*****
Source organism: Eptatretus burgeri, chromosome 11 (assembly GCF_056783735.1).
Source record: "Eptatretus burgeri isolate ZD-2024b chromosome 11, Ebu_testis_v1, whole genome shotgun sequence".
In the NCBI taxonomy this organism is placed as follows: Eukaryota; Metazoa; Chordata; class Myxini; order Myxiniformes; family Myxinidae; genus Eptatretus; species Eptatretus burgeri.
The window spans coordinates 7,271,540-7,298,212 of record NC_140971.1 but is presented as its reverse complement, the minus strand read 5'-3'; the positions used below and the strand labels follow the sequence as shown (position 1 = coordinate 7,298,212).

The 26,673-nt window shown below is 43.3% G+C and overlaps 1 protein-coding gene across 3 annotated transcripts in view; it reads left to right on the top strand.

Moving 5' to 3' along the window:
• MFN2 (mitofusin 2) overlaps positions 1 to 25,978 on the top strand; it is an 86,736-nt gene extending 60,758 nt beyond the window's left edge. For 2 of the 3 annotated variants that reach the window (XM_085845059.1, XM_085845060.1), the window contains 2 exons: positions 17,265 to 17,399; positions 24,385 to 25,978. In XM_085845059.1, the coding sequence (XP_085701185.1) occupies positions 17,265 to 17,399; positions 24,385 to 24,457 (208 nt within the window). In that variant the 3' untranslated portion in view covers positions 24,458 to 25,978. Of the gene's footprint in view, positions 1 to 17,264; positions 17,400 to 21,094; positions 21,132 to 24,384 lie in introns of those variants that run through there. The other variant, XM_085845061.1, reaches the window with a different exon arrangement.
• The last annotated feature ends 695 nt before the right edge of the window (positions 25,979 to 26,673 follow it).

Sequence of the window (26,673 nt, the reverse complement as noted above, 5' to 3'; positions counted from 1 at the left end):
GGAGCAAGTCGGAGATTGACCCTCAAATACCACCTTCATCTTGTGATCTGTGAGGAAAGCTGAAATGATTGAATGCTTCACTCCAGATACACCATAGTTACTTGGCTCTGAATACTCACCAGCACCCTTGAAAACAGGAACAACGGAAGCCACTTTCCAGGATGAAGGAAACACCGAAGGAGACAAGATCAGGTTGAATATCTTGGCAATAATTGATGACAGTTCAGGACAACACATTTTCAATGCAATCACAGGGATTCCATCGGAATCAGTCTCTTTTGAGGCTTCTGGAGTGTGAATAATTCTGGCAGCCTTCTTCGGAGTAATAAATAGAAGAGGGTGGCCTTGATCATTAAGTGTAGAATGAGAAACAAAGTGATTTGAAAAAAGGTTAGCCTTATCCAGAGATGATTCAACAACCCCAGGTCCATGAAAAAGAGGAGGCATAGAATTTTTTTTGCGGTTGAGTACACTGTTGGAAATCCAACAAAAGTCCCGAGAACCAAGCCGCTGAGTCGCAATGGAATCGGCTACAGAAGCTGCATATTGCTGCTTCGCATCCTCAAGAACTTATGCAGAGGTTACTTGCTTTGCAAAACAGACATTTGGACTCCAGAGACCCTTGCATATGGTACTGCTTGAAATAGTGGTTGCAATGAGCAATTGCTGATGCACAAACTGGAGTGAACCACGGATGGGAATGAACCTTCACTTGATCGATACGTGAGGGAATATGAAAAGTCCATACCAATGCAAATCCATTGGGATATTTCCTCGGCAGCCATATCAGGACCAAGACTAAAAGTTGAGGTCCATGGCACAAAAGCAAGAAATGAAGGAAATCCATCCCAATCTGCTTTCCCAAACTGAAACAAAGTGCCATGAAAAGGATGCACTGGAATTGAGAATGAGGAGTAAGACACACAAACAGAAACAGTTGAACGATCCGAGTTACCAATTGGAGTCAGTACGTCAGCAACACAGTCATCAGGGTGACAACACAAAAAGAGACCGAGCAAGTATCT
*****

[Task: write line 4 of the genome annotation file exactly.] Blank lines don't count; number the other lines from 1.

The window spans coordinates 7,271,540-7,298,212 of record NC_140971.1 but is presented as its reverse complement, the minus strand read 5'-3'; the positions used below and the strand labels follow the sequence as shown (position 1 = coordinate 7,298,212).